He also beid, until the infirmities of age disabled him, the office of Chapel-warden at the Presbyterian chapel, in Cross-street, in this town. Of this Christian society he was a valuable member during his long residence in this neighbourhood. He was a conscientious adherent to that system of Christianity, which is now best known by the term Rational, or Unitarian; and he was an honour to that profession, as well as an ornament to our common Christianity. He was of a truly catholic and liberal spirit towards all, and painfully regretted the existence of the language of condemnation and denunciation. He was so little infected with the spirit of partizanship, that his heart was equally inclined to do good to all. His Christian excellencies were not exhibited in extravagant zeal or vehement spiritual pretensions, but in love and good works. He was exemplary to the last in his attention to the external instrumental duties of religion; and he exhibited the practical effects of this upon his character by abounding in 'good works and almsdeeds.

In his deportment he was unpresuming and rather diffident; in his disposition unobtrusive and humble : for the last-mentioned characteristic indeed so remarkable, that it may be truly said of him, that ' he was clothed with humility.' The best charities of life were not only permanently lodged in his heart, but were visibly impressed on his countenance. His good health and bodily strength were mercifully prolonged to a late period of his life, but during the last two or three years both his bodily and mental powers, especially his memory, were visibly declining, and for the last nine months he was confined to his room; during which time his affectionate attendants, as well as himself, were fully aware that the time of his departure was at hand.'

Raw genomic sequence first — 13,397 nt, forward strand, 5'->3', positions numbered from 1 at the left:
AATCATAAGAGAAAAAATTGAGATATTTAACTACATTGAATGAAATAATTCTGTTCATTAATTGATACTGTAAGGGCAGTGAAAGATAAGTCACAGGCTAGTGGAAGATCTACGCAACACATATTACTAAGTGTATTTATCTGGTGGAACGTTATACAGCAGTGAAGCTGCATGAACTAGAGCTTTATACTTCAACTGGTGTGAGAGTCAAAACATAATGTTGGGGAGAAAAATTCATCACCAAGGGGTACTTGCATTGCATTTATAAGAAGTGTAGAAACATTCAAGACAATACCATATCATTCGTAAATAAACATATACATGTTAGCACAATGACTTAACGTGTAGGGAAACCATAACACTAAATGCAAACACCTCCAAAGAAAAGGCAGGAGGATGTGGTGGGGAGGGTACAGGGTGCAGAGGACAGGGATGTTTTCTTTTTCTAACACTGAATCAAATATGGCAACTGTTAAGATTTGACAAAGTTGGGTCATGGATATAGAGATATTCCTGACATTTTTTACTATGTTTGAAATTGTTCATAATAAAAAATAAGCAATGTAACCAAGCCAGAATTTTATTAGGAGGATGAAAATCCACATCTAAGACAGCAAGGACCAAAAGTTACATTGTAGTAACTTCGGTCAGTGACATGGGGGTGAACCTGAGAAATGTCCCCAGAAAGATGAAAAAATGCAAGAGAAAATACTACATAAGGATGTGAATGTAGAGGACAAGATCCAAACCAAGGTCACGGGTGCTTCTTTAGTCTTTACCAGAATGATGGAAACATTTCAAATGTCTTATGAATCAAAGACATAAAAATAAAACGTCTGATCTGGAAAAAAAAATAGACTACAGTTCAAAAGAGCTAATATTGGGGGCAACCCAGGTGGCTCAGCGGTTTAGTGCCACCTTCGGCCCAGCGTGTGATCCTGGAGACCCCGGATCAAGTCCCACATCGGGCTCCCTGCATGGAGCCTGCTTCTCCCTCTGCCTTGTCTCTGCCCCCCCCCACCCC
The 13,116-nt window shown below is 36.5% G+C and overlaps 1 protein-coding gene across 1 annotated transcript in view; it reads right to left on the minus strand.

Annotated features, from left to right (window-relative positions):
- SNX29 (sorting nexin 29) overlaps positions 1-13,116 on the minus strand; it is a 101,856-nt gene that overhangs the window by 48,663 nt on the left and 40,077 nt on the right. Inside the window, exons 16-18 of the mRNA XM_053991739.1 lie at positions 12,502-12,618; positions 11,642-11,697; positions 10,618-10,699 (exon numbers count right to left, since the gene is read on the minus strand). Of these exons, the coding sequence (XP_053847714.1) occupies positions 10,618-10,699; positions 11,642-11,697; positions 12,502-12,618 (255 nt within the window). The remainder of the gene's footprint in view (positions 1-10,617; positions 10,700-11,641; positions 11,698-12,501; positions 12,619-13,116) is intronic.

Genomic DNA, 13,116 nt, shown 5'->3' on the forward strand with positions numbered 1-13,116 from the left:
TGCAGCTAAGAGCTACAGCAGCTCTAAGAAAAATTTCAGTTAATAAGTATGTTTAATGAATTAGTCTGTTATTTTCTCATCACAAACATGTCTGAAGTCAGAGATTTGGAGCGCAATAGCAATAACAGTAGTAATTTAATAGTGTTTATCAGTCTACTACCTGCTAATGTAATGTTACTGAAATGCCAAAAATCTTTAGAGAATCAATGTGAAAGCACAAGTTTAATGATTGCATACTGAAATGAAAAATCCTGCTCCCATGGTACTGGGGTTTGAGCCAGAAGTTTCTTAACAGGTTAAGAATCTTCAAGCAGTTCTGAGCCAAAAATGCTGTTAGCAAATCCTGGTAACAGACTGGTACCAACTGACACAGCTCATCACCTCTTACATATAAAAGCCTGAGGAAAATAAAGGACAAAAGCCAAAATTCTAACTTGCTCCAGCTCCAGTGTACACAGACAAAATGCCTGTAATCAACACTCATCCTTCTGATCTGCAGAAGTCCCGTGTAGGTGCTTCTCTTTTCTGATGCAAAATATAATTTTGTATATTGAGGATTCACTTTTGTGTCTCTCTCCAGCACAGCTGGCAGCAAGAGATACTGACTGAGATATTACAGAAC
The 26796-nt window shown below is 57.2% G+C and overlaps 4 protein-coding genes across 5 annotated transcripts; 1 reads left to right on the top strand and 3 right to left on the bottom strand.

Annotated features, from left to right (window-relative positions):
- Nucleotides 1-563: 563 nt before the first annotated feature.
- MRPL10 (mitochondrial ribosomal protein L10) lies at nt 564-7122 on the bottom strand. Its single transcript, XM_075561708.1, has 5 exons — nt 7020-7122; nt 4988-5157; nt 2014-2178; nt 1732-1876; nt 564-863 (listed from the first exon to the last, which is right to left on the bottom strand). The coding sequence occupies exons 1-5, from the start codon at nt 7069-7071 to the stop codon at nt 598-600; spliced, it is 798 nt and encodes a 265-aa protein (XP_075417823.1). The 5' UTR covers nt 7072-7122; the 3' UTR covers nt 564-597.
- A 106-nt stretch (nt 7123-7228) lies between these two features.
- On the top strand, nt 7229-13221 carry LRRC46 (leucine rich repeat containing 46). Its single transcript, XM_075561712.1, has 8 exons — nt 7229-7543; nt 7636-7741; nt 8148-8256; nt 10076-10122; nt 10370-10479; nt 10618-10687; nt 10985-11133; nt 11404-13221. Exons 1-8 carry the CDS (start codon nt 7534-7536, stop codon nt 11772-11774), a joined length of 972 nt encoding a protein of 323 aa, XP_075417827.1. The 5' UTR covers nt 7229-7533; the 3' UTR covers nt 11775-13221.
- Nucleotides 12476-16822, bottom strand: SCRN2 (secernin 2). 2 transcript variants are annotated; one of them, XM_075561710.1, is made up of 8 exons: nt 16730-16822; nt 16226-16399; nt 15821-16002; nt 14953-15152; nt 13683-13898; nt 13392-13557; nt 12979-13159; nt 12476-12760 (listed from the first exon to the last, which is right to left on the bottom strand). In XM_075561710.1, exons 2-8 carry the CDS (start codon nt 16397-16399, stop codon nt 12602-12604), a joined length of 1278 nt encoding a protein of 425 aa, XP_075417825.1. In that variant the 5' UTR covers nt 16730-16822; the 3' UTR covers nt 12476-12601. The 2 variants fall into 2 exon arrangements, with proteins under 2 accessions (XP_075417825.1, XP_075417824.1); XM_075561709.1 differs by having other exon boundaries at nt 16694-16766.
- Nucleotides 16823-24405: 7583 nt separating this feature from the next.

Such is a bri f but correct sketch of the Christian excellencies of Joseph Mason. Reader, we deem it not less unadvisable than unnecessary, after the manner of some, to obtrude our judgment concerning his present state. We think it more our province to remind thee of thy obligation to‘go and do likewise.' Manchester, Dec. 1, 1834.



To those who have entrusted the Editor with papers for the Christian Teacher, bis warmest acknowledgments are tendered. The character of the contributions is, so far, very much what is desired, and a reference to the Prospectus will serve to remind those who may have the intention to afford literary aid, that the Christian Teacher is designed to be not a controversial but a practical work. It may be esirable to add, that while events and circumstances which have either a local or a more than ordinary intrinsic interest, will not be passed unnoticed, the work will not assume the character of a Miscellany, so much as a systematic expounder of those great fundamental principles which go to form the spirit of power, of love, and of a sound mind. Its aim is to be the Christian family's friend; and by the employment of the higher influences of civilization, and especially the great practical teachings of the Gospel, to aid forward the enlightenment of the mind and the regeneration of the heart.

The Christian Teacher is neither the organ nor the servant of a party. Its creed is the New Testament; its work the furtherance of human happiness ; the sole bond of union among its supporters tho acknowledgment of the Divinity of Christ's mission. It offers, therefore, to all of all denominations who may be desirous of availing themselves of it, a medium for conveying to the world not the inanities of a theology without the Gospel, nor the speculations of unchastened philosophy, nor the 'dry bones' of controversy, nor the corruptions of human tradition, no the heats of religious extravagance—but all pure and healthful influences, a simple, full and energetic exposition of the Gospel, an exposition based on the recognition of man's spirituality, inan's sinfulness, and 'the redemption which is in Christ Jesus.'